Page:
All About Alexa Music

Based on messages I’ve been receiving from readers lately, it’s high time I did a post all about Alexa music: how to access music via Alexa devices, how to control playback, and how to deal with common problems.

 

I'm Paul McCartney

 

First, let me share some pertinent links to posts that address the questions I get most often.

 

Free Music For Your Echo (and other Alexa devices)
When this post was written, Echo was the only available Alexa device. It’s just as applicable for other devices though, and the information in it is still accurate. There are many sources for free music Alexa can play, you don’t have to subscribe to Prime Music, Music Unlimited or any other premium music streaming service. See this post for more details.

 

Get Your Music Into Amazon Music So Alexa Can Play It
If you’ve already got a large digital library in iTunes, on your hard drive, or in some other music library service, you can already access it from your Alexa device via Bluetooth connection. But if you want the full range of playback controls and special music features Alexa has to offer, you’ll need to get your music out of its current location and into Amazon Music Library. This post explains how to do it.

 

The Secret, Undocumented Audio Equalizer in Amazon Echo
This one has been argued all over the ‘net since it was first (possibly) discovered. Personally, I believe it’s a thing. Try it yourself and see if you agree.

 

Alexa Music Playback Commands

Say the wake word followed by any of these during music playback.

What’s playing? / What song is this? / Who sings this song? / What album is this from?
All of these questions get the same answer: “This is {song name} on {album name} from {artist}.”

Softer. / Turn it down.

Louder. / Turn it up.

Volume {number}.
Alexa’s volume scale goes from 1 to 10.

Stop.

Pause.

Resume.

Next song. / Skip.

Loop.
Will keep repeating the currently-playing song until you stop it.

Set a sleep timer for {number} minutes.
When the timer expires, Alexa will stop audio playback.

…and when the song’s over, try:
Play that again.

 

Common Problems and Solutions

1. Alexa will play some of my playlists, but not all. For some, she says she didn’t find a playlist named {playlist name}.
The first troubleshooting step is to try looking up the playlists that won’t play in the Alexa app and launching them from there. If you can’t find them in the Alexa app, then Alexa can’t see them either. If these lists are recently-created, it may be an issue of time needed for Amazon’s servers to update.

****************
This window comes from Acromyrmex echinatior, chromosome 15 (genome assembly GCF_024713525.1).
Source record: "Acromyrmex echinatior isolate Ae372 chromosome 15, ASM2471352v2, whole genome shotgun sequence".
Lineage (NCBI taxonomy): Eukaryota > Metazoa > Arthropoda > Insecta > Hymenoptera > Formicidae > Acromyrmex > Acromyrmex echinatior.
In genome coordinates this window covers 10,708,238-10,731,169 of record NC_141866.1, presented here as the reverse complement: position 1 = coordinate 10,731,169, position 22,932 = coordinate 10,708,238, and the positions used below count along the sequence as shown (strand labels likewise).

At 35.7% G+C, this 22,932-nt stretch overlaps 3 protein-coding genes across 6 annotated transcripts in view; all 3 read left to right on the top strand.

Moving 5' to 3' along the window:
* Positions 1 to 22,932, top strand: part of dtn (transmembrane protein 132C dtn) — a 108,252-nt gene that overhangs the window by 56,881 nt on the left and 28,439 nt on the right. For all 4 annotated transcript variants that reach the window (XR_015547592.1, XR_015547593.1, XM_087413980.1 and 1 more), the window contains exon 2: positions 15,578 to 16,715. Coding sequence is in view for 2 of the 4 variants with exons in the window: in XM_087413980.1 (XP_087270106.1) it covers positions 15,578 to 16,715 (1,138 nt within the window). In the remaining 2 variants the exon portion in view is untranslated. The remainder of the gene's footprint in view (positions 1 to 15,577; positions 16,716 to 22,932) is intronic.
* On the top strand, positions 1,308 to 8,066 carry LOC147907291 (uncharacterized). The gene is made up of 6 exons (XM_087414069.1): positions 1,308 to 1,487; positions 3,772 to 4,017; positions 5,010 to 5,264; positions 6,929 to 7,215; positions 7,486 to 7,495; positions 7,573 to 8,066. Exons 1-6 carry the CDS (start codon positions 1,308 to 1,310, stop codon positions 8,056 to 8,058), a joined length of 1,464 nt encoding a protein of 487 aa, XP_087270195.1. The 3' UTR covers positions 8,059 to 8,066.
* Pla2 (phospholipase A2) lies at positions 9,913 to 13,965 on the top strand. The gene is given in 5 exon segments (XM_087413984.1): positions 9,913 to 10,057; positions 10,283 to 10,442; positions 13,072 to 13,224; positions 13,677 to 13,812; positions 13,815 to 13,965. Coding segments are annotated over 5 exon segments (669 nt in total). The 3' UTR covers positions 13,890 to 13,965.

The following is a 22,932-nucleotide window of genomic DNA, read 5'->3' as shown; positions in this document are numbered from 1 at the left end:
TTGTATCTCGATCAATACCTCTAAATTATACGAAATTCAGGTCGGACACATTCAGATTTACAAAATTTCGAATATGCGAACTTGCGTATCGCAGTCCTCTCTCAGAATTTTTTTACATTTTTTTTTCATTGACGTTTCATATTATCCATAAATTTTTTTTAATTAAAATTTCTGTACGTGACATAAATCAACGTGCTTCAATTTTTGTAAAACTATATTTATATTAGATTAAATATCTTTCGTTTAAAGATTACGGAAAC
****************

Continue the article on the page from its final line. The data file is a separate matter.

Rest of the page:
If you can find them and launch them in the app, then that means Alexa isn’t understanding the names when you request them. In that case, go to Settings > History for the device you’re using in the Alexa app to see what Alexa thought she heard. If this is the issue, try renaming the lists to something that will be easier for Alexa to understand.

Remember: Alexa’s not great at comprehending foreign words or made-up words, because the way she’s programmed to interpret their pronunciation is usually wrong. For example, there’s a song called Expecto Patronum in my library, and as any Harry Potter fan knows, the second word is pronounced “puh troh num”. When Alexa plays it back, she announces it as “pat truh num”. If any of your playlist names employ foreign or made-up words, you may need to change them.

 

2. Alexa doesn’t always find the music I’m requesting, she’ll mix up artists, albums and songs.
Alexa’s getting better at fuzzy searches all the time but if this is still an issue with your specific music library, the more keywords you can include in your request, the more likely Alexa is to find what you’re looking for. Examples, with keywords in boldface:

Alexa, play the song Across the Universe by the artist Rufus Wainwright from the album I Am Sam original soundtrack.

Alexa, shuffle my playlist Summer Afternoon.

Alexa, play the album Let’s Get Small by by the artist Steve Martin.

 

3. When I’ve got Alexa connected to an external speaker via Bluetooth, the sound volume sometimes goes up and down. How can I fix it?
This is usually an issue of signal strength.

First, recall that all Bluetooth devices have a limited range, the maximum at present is roughly 30-35 feet, and different devices support different range distances. So first, make sure the connected speaker is within range per its supported maximum distance. Also ensure there are no major physical barriers, like walls, between the speaker and the Alexa device.

Next, check the battery on your Bluetooth speaker. Most nowadays have built-in, rechargeable batteries, and as remaining battery life fades so does signal strength.

If it’s not either of these, check for potential sources of Bluetooth interference, such as other Bluetooth devices within range of your speaker that may be momentarily bouncing on and off the same bandwidth you’re using from time to time as they scan for the strongest possible signal.

 

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Since Dot and Echo can stream to external Bluetooth speakers, lots of Alexa device owners are in the market for a quality, portable Bluetooth speaker. The Bose SoundLink Color Bluetooth speaker II (UK visitors click here) is a great choice from an award-winning brand in consumer audio. This speaker is a much more affordable and colorful entry into the Bose audio family. Currently (as of 5/2/17) rated 4.5/5 stars and priced at $129.

Bose Soundlink II

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